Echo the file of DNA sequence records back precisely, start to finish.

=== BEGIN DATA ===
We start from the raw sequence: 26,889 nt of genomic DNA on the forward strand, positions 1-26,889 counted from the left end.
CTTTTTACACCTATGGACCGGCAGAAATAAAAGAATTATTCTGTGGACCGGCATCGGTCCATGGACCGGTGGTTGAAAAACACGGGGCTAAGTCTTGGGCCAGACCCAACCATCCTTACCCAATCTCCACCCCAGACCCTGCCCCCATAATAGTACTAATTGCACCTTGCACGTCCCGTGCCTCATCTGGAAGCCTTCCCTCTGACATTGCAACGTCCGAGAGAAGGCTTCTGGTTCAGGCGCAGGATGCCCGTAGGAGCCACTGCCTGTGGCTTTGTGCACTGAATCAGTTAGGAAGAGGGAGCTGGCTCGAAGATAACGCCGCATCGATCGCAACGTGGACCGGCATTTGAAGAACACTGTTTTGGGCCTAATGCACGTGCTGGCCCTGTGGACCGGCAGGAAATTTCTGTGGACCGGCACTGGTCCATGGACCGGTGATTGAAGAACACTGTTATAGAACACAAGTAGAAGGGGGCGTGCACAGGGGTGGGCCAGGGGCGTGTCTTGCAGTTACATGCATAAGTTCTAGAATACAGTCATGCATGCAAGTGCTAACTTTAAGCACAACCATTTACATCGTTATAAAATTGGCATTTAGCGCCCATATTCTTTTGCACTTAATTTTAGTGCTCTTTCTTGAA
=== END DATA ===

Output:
We start from the raw sequence: 26,889 nt of genomic DNA on the forward strand, positions 1-26,889 counted from the left end.
CTTTTTACACCTATGGACCGGCAGAAATAAAAGAATTATTCTGTGGACCGGCATCGGTCCATGGACCGGTGGTTGAAAAACACGGGGCTAAGTCTTGGGCCAGACCCAACCATCCTTACCCAATCTCCACCCCAGACCCTGCCCCCATAATAGTACTAATTGCACCTTGCACGTCCCGTGCCTCATCTGGAAGCCTTCCCTCTGACATTGCAACGTCCGAGAGAAGGCTTCTGGTTCAGGCGCAGGATGCCCGTAGGAGCCACTGCCTGTGGCTTTGTGCACTGAATCAGTTAGGAAGAGGGAGCTGGCTCGAAGATAACGCCGCATCGATCGCAACGTGGACCGGCATTTGAAGAACACTGTTTTGGGCCTAATGCACGTGCTGGCCCTGTGGACCGGCAGGAAATTTCTGTGGACCGGCACTGGTCCATGGACCGGTGATTGAAGAACACTGTTATAGAACACAAGTAGAAGGGGGCGTGCACAGGGGTGGGCCAGGGGCGTGTCTTGCAGTTACATGCATAAGTTCTAGAATACAGTCATGCATGCAAGTGCTAACTTTAAGCACAACCATTTACATCGTTATAAAATTGGCATTTAGCGCCCATATTCTTTTGCACTTAATTTTAGTGCTCTTTCTTGAA